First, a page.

In 2005 the Georgian and Russian government agreed to a timeline for the withdrawal of Russian military forces from Georgia by 2008. Most people did not realize at the time that the schedule for evacuation of Russian military bases from Batumi and Akhalkalaki indicated the time frame set by the Russian leadership to legalize the military bases illegally created on the territory of Abkhazia and South Ossetia. During the year various measures were undertaken by the Russian authorities to increase Russian control of both regions, by putting Russian security officers in key positions in South Ossetia.
Anatoly Yarovoi (FSB officer in the Republic of Mordovia) was appointed head of the South Ossetian KGB. Lieutenant-General Anatoly Zaitsev (Trans-Baikal Military District and Deputy Defense Minister of Abkhazia) was appointed Chief of Armed Forces of Abkhazia. Mikhail Mindzayev (Ministry of Internal Affairs, Republic of North Ossetia-Alania) became Interior Minister of South Ossetia. From the summer the South Ossetian government was headed by Yuri Morozov (commercial director Kursk Fuel Company, business partner of South Ossetian President Kokoity). The stronger Russian presence in South Ossetia coincided with increasing subversive activities by Russian security services in Georgia, such as bomb blasts. In winter 2005 a bomb went off in the police station of Gori, killing 3 police officers and injuring 17. After a through investigation the incident has been attributed to the Russian GRU.
In 2006 Georgian authorities arrested Russian intelligence officers on the accusation of plotting terrorist bombings in the city of Gori. This set things were set in motion from the Russian side, immediately taking bait. It closed the only direct land border crossing at Kazbeg (which remained closed until 2011), suspended direct air travel, and imposed various trade embargoes, beginning with wine and the popular Borjomi spring water. Russia also expelled thousands of Georgians from the country under the pretext of violation of immigration rules.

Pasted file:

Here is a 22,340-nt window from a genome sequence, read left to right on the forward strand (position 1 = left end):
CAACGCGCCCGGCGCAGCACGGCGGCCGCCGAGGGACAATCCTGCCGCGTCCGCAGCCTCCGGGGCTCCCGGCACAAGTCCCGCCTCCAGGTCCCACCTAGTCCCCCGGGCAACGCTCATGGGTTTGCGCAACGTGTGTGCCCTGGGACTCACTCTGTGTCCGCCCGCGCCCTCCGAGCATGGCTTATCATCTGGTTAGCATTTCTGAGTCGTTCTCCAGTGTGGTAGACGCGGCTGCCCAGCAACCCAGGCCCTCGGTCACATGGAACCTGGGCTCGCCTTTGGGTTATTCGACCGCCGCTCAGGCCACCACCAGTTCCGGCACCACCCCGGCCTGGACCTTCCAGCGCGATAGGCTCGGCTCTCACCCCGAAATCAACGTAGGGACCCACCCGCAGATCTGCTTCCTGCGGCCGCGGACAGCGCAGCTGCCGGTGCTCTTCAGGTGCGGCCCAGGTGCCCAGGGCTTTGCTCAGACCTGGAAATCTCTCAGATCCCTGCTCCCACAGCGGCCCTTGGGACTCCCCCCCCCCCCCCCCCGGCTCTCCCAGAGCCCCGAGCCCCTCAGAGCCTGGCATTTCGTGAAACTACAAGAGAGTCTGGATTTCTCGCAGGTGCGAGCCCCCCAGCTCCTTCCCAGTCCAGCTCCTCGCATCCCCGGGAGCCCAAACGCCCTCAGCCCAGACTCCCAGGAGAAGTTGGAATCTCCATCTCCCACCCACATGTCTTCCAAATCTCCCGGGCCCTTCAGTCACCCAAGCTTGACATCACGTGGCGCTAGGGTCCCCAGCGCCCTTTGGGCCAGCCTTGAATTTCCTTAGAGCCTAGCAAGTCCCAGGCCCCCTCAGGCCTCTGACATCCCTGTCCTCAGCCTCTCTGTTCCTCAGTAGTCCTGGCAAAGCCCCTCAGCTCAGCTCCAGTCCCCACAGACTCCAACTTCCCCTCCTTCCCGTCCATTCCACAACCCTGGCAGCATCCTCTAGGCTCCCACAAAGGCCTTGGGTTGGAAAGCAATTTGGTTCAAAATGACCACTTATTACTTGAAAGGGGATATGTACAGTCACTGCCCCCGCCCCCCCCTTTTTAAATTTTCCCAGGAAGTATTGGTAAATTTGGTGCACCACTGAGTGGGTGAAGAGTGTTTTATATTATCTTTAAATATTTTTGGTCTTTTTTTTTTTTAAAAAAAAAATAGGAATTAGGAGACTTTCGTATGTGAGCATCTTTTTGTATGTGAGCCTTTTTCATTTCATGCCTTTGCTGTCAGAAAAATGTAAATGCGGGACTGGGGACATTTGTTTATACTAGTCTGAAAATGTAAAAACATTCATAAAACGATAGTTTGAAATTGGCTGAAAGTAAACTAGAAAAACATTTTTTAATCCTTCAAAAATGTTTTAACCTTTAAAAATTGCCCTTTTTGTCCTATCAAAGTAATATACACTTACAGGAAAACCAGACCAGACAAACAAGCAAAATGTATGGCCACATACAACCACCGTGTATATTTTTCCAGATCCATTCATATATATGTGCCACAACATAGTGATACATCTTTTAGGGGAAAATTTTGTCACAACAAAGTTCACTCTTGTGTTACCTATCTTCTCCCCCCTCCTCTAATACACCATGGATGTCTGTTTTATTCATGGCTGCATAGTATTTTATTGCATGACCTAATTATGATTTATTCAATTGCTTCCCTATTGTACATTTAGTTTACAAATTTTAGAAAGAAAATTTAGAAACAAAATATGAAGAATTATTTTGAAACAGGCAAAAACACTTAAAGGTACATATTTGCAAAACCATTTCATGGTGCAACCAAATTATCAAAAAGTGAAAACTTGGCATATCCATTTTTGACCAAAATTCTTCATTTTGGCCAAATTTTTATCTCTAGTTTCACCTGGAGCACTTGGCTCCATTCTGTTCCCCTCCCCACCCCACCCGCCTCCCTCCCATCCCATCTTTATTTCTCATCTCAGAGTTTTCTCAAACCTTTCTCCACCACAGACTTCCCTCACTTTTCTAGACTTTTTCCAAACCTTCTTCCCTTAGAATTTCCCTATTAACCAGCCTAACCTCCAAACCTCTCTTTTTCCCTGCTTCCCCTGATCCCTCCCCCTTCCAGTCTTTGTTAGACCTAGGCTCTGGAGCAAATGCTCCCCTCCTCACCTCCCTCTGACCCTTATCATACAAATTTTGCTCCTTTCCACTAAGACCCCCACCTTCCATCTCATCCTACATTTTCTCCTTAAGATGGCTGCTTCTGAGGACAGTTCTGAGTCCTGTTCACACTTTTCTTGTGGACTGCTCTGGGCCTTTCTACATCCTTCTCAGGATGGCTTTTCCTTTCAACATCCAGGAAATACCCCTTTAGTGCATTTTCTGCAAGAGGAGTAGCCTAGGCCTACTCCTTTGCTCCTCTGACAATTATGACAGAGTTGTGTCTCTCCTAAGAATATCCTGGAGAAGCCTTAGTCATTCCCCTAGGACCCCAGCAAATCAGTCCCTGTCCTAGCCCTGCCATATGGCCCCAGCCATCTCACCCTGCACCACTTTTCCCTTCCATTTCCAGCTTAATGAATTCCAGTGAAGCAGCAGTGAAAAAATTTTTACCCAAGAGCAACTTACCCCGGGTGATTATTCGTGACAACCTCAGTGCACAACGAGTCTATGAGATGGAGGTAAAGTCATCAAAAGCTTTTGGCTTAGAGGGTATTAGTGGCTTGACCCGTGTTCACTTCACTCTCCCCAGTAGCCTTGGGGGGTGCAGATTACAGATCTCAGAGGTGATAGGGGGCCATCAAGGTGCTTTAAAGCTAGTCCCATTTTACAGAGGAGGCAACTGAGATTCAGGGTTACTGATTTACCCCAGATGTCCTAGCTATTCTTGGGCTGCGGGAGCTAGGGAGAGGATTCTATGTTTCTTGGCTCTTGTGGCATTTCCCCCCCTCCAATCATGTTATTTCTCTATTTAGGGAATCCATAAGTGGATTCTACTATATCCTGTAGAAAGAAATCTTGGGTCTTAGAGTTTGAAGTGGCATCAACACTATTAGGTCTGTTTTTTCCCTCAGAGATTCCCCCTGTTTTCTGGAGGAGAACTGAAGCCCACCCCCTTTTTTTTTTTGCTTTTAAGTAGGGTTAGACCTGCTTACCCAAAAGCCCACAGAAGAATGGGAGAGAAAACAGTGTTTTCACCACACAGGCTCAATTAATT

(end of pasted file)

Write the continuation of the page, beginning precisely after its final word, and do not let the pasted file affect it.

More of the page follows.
Separately, a crisis erupted in the Abkhazian Kodori Gorge, which was the only area in Abkhazia under Georgian control. The crisis resulted in the establishment of the Tbilisi recognized autonomous government of Abkhazia, in parallel with the Abkhaz de facto authorities in Sukhumi. In both Abkhazia and South Ossetia, amidst the final breakdown of OSCE mediated Georgian-Ossetian negotiations in 2007, Russia started providing social benefits, which it states requires Russian citizenship. Passports are distributed in violation of international law: Russification of the regions has taken flight.
From spring 2008 the situation in the region is rapidly developing into conflict:
Russia announced its withdrawal from the 1996 Commonwealth of Independent States (CIS) treaty on economic sanctions against Abkhazia. This would allow sending economic and military assistance to Sukhumi. In practice Russia already did not adhere to the treaty, yet this was another sign of a shift of official policy towards the regions. A week before a Russian general was appointed Minister of Defense of South Ossetia.
The State Duma, the lower house of the Russian Parliament, passed a resolution which asked the President and the Government to “investigate the usefulness of the recognition of independence of Abkhazia and South Ossetia”, referring to Kosovo and its secession from Serbia, and reflecting a mirroring policy.